Posted inChina, Japan, Northeast Asia

The Daily Brief for Tuesday, 7 February 2017

Asia’s enforcement agencies are on the back foot in the fight against drugs. Roderic Broadhurst writes that rising affluence in the region has revitalized the narcotics trade, boosting the gangs who reap enormous profits from it. Huge demand for amphetamine-type stimulants, opiates and new psychoactive substances among the increasingly wealthy urban residents of East Asia and beyond has driven a boom that benefits criminal entrepreneurs in a global industry.

Islamic State is faltering. That’s the message from a UN report to the Security Council released on Monday. It says that the militant group is militarily on the defensive, and faces both a drop in revenue from oil and extortion activities and a shrinking ability to attract new recruits. The findings come in the wake of President Donald Trump signaling his intent to defeat the organization.

What’s been missing from recent coverage of Japan’s energy policies? Only the fundamental change happening at the local level as smart communities and renewable energy systems flourish, according to Andrew DeWit. Writing for Asia Times, he says the debate over re-starting nuclear power plants and building coal-fired plants obscures the hundreds of districts across Japan now building local distributed energy systems that tap local renewable-energy resources.

Chinese traffickers are about to face a much tougher time trying to move money out of the US following a probe into Western Union’s illegal wire fraud activities, writes Peter J. Brown for Asia Times.
Western Union agreed last week to forfeit US$586m to the US government after admitting that it violated US anti-money laundering laws by ignoring evidence that thousands of its agents were involved in sending illicit cash to criminals from 20014 to 2012. One company, Shen Zhou International, sent in excess of US$310 million in Western Union transactions to China, with around half of its money orders deliberately structured to circumvent US reporting regulations.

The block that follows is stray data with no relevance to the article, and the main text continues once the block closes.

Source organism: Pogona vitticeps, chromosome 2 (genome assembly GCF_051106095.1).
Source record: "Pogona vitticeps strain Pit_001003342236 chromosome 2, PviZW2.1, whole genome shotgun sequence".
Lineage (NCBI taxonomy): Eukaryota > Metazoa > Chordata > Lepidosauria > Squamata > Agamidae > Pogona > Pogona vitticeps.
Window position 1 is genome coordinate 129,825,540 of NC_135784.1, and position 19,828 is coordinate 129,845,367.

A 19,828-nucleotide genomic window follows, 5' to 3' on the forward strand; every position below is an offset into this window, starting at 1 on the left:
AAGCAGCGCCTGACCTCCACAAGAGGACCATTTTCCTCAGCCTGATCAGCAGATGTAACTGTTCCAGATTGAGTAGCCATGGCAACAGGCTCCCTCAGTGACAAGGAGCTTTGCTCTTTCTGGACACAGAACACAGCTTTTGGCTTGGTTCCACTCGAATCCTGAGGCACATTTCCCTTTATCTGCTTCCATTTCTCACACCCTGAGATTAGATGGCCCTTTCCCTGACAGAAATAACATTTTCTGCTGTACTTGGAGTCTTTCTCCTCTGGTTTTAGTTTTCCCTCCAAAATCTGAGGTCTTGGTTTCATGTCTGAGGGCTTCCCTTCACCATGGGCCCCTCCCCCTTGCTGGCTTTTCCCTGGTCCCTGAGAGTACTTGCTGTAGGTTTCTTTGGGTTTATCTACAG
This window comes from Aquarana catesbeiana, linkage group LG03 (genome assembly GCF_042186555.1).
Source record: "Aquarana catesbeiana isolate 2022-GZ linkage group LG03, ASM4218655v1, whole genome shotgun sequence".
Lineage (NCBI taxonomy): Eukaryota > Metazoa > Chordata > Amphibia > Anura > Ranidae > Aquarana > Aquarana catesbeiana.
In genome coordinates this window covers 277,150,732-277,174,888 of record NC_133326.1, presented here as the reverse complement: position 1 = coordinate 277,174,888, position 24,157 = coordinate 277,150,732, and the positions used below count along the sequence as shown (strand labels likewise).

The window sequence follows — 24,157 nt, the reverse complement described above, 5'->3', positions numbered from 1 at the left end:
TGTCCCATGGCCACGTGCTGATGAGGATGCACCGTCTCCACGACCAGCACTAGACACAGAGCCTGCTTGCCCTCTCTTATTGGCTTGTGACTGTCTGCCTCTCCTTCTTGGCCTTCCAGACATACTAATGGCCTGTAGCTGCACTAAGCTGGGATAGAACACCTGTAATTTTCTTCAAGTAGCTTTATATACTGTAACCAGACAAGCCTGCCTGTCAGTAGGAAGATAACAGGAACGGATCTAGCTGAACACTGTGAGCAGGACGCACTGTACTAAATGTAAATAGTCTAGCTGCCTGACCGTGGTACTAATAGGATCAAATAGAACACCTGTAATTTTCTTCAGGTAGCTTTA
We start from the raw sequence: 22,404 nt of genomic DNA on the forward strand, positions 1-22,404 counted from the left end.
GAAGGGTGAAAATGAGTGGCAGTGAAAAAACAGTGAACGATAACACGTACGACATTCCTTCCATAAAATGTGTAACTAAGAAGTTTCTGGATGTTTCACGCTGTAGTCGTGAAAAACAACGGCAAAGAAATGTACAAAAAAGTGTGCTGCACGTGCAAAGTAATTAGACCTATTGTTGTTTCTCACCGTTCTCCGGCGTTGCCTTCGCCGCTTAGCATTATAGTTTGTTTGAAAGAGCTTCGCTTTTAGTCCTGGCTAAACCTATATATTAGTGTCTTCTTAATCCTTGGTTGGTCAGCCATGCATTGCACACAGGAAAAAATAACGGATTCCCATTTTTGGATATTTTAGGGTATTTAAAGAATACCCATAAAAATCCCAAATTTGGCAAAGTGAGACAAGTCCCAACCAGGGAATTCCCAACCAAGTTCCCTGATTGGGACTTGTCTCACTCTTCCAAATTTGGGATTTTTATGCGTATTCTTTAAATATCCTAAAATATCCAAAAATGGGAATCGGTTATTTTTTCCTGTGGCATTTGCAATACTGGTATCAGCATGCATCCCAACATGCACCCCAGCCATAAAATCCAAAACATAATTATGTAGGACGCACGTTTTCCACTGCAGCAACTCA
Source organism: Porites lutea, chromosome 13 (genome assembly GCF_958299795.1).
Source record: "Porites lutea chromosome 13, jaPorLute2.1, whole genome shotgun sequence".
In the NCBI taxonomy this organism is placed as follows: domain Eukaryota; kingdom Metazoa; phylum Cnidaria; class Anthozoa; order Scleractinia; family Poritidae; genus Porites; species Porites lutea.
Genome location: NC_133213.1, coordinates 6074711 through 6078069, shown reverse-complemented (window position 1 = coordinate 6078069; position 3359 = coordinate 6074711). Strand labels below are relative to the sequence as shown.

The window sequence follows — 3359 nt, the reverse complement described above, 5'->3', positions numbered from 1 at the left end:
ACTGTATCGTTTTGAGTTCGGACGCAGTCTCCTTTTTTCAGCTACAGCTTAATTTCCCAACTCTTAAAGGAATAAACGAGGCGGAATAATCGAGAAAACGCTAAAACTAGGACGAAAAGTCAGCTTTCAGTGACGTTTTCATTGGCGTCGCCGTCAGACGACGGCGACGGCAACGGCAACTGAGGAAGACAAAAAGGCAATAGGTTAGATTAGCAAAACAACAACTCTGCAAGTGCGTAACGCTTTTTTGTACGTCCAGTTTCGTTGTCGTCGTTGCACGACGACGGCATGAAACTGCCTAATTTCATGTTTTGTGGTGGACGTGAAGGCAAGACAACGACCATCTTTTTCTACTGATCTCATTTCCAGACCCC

Kenny Hodgart

Kenny Hodgart is an editor for Asia Times.

Posted inChina

China Digest for Tuesday, 7 February 2017

State Council targets 50m new jobs from cities

Cities will have created 50 million new jobs in the 13th Five-Year Plan that lasts until 2020, with urban unemployment holding below 5% and new workers entering the jobs market having spent an average of 13.5 years in education, according to targets published by the State Council on Monday, the state-run Xinhua news agency reported.

3.4 trillion yuan needed for rural infrastructure

Rural and agricultural development will require 3.4 trillion yuan (US$495 billion) under the current five-year plan ending 2020, Xinhua reported on Monday, citing Central Rural Work Leading Group deputy director Tang Renjian. With only one-third of the sum funded, the government is looking at ways to fill the gap.

Land spree drives prices 38.6% higher

The 20 biggest developers spent more than 110 billion yuan on land in January, with average prices jumping 38.6% from a year earlier, the Securities Times reported on Monday, citing Centaline data.

Provinces cut fiscal revenue forecasts

Most provinces lowered their fiscal revenue growth forecasts for 2017, Caixin reported on Monday. Thirteen cut their projections; nine held steady; and seven tipped an increase — with Shanxi’s 6% gain after last year’s 7% contraction the biggest move. Two have yet to report.

40 IPOs get green light but scrutiny tougher

The China Securities Regulatory Commission approved 40 applications for initial public offerings in January, Xinhua reported on Monday. Seven were rejected and one put on hold, representing a trend toward stricter scrutiny in a bid to improve the quality of market listings, it said.

Post-1985s made 63.2% of Lunar New Year trips

People born after 1985 accounted for 63.2% of the journeys made over the Lunar New Year holiday, Xinhua news agency reported Monday, citing Alibaba’s travel site Fliggy.

Shandong plans more iron, steel, coal cuts

Shandong aims to cut capacity of pig iron by 3.87 million tons, crude steel by 2.8 million tons and coal by 3.51 million tons in 2017, Sina Finance reported Monday, citing provincial lawmakers.